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No Pak talks till 26/11 brains punished: PM

No Pak talks till 26/11 brains punished: PM

Author: TNN
Publication: The Times of India
Date: April 11, 2009

Introduction: Rubbishes Claim On Delhi Hand In Lahore Attack

Relations with Pakistan appear to have hit a new low following Islamabad's audacious attempt to blame India for last month's terror attack on the Sri Lankan cricketers in Lahore.

The effrontery came from Lahore police commissioner Pervaiz Rathore and reinforced the impression that the growing spread of terror was unlikely to bring about any behavioural change in Pakistan.

It met with a strong response from PM Manmohan Singh who, during an interaction with women journalists on Friday, contemptuously dismissed Rathore's impudence. "The statement of the police chief needs to be dismissed with the contempt it deserves,'' Singh said. He added it was a "usual tactic'' to divert attention from Pakistan's failure to fight terrorism.

Later on Friday, Rathore said he actually meant "pro-India Afghans'' when he spoke about Indian involvement. This may have been an attempt at damage control, but it did nothing to enhance India's confidence in Pakistan's claim that its professed anti-terror claims were sincere. Singh used the interaction with journalists to make it clear that India would not resume normal ties with Pakistan until such time as there was enough evidence to prove that Islamabad was serious about bringing the 26/11 guilty to justice.

He asserted that the government would not heed any suggestions to talk to Pakistan. "Let me say there is no pressure on us to resume a dialogue. If there is any attempt, we will not succumb to that pressure,'' Singh said when asked about media reports suggesting that the US was applying pressure on India to resume talks with Pakistan.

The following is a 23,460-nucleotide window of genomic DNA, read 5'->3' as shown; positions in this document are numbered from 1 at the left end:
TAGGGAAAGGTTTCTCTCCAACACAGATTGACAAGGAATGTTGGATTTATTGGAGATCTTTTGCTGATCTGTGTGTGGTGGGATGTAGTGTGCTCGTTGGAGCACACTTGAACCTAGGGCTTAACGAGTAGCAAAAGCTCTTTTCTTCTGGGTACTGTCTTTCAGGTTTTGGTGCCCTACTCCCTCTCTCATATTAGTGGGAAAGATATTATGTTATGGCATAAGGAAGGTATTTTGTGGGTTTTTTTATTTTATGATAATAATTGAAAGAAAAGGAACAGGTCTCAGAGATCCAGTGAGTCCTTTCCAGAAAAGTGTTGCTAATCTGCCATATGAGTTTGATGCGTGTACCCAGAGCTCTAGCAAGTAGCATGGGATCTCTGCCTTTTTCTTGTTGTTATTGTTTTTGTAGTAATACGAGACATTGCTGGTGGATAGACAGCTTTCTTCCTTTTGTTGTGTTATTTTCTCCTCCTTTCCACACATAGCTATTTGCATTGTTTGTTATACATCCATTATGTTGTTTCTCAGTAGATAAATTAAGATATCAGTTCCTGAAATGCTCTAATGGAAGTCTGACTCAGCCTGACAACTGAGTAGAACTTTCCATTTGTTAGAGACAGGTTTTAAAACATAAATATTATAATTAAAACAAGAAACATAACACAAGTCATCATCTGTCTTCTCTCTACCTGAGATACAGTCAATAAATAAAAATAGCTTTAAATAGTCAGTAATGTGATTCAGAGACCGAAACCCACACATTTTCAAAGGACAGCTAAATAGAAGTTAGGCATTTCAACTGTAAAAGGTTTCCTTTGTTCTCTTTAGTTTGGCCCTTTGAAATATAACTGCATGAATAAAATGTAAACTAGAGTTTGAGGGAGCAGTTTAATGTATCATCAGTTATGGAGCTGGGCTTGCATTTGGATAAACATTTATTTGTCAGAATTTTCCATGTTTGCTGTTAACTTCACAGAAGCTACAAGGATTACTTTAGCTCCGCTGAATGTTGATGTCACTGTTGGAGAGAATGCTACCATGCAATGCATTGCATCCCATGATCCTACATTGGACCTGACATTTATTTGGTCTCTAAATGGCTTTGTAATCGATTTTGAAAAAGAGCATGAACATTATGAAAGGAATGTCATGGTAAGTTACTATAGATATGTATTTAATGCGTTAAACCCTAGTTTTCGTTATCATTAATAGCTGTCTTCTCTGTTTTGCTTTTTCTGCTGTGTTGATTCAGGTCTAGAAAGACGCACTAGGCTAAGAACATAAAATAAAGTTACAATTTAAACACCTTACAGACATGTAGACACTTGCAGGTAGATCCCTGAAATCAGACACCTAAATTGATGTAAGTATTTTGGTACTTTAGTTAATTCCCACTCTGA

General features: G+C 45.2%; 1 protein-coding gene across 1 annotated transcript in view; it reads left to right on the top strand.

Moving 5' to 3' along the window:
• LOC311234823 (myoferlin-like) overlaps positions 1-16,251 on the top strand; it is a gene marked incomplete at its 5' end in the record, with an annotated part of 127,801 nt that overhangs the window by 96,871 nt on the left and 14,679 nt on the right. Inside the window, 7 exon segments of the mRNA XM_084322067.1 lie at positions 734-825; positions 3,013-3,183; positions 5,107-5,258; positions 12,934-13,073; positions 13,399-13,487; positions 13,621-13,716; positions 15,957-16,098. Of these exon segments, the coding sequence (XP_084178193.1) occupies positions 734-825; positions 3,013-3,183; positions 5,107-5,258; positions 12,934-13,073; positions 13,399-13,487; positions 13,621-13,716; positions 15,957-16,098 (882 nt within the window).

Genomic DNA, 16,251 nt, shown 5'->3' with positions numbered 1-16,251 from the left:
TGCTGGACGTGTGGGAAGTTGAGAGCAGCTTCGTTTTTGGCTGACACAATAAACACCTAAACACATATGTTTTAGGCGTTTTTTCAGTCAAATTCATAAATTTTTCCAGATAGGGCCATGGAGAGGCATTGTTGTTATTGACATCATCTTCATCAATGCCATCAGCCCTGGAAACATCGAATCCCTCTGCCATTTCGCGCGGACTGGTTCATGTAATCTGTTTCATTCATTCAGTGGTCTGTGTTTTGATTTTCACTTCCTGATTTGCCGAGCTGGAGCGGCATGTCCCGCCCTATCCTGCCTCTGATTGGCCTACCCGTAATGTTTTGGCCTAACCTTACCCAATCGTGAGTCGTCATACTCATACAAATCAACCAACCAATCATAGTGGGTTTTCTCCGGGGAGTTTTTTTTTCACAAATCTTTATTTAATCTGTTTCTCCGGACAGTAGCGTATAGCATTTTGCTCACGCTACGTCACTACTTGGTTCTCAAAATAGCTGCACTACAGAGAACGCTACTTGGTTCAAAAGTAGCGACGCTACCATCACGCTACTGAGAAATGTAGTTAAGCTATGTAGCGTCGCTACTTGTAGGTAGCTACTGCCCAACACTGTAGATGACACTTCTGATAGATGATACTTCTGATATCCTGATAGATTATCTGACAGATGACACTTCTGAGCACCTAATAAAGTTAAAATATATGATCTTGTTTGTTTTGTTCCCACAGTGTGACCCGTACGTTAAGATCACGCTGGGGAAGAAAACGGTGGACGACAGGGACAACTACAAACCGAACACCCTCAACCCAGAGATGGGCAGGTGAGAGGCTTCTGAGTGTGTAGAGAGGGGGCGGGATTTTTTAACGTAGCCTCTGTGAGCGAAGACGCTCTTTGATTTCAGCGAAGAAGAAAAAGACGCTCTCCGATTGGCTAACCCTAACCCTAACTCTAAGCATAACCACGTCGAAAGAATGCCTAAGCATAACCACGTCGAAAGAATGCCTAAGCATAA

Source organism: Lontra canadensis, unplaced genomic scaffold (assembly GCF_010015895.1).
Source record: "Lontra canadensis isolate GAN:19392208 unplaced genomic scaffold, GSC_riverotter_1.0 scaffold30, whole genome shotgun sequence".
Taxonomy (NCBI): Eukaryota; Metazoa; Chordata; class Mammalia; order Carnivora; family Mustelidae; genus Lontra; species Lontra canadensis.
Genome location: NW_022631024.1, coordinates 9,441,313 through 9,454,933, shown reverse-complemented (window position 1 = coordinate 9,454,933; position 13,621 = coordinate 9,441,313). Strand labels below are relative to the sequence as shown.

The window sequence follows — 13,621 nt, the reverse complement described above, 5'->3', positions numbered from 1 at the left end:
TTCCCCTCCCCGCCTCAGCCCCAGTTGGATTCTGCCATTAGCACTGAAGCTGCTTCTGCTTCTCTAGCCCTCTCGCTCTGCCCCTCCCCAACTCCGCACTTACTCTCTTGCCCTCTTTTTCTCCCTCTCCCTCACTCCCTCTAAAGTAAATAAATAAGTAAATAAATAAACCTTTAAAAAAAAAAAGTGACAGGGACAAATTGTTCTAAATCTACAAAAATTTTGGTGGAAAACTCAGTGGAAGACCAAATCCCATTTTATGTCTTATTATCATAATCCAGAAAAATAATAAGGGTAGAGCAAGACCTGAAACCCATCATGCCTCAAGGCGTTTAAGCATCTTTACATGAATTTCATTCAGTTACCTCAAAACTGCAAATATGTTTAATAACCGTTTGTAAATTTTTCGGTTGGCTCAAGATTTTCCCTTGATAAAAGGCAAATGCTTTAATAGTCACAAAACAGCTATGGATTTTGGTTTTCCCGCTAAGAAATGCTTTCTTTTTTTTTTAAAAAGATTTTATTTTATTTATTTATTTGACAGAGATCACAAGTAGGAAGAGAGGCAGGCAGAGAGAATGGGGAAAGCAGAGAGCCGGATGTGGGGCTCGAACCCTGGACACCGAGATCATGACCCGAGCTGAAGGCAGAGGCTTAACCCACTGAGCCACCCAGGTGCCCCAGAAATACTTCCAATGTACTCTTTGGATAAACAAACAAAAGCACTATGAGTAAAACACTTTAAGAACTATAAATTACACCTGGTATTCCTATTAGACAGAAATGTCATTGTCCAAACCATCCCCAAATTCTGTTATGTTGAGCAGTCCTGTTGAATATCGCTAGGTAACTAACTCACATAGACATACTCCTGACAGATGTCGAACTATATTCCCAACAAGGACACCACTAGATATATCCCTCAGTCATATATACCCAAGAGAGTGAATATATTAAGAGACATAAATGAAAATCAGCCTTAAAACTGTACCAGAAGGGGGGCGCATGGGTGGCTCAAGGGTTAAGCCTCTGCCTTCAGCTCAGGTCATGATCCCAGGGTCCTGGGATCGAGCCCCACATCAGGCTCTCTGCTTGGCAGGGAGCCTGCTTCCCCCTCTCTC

The PM added, "I have said several times that dialogue with Pakistan is a necessity. We are neighbours and we can't choose our neighbours. But this dialogue cannot resume unless Pakistan gives sincere evidence of its willingness to prosecute all those involved in the Mumbai attacks.'' TNN

I would have quit if nuke deal had fallen through: Manmohan

New Delhi: "I was very clear that if the nuclear deal had not gone through, I would have resigned as prime minister," said Manmohan Singh, for the first time acknowledging that the deal, which almost brought his government to its knees, was a matter of such importance to him. Elaborating on the nuclear deal, Singh said his toughest moment was getting the deal through government and Parliament, and his moment of greatest satisfaction too was getting the deal through. "It was a question of India's honour. We had negotiated this deal for three years with the US. If I was not successful in getting the deal through Parliament, we would be sending out the signal to the world that the Indian political system could not be trusted. If I could not see this through, I was not going to remain prime minister." The assertion came amid a fast-escalating war of rhetoric with the BJP, with the Congress's principal challenger repeatedly taunting the PM as indecisive. On October 12, 2007, Singh had told a similar audience in the Capital that the death of the nuclear deal wasn't that big a deal. But by the time the issue had come to a head by the summer of 2008, Singh let it be known that it was either the deal or him.

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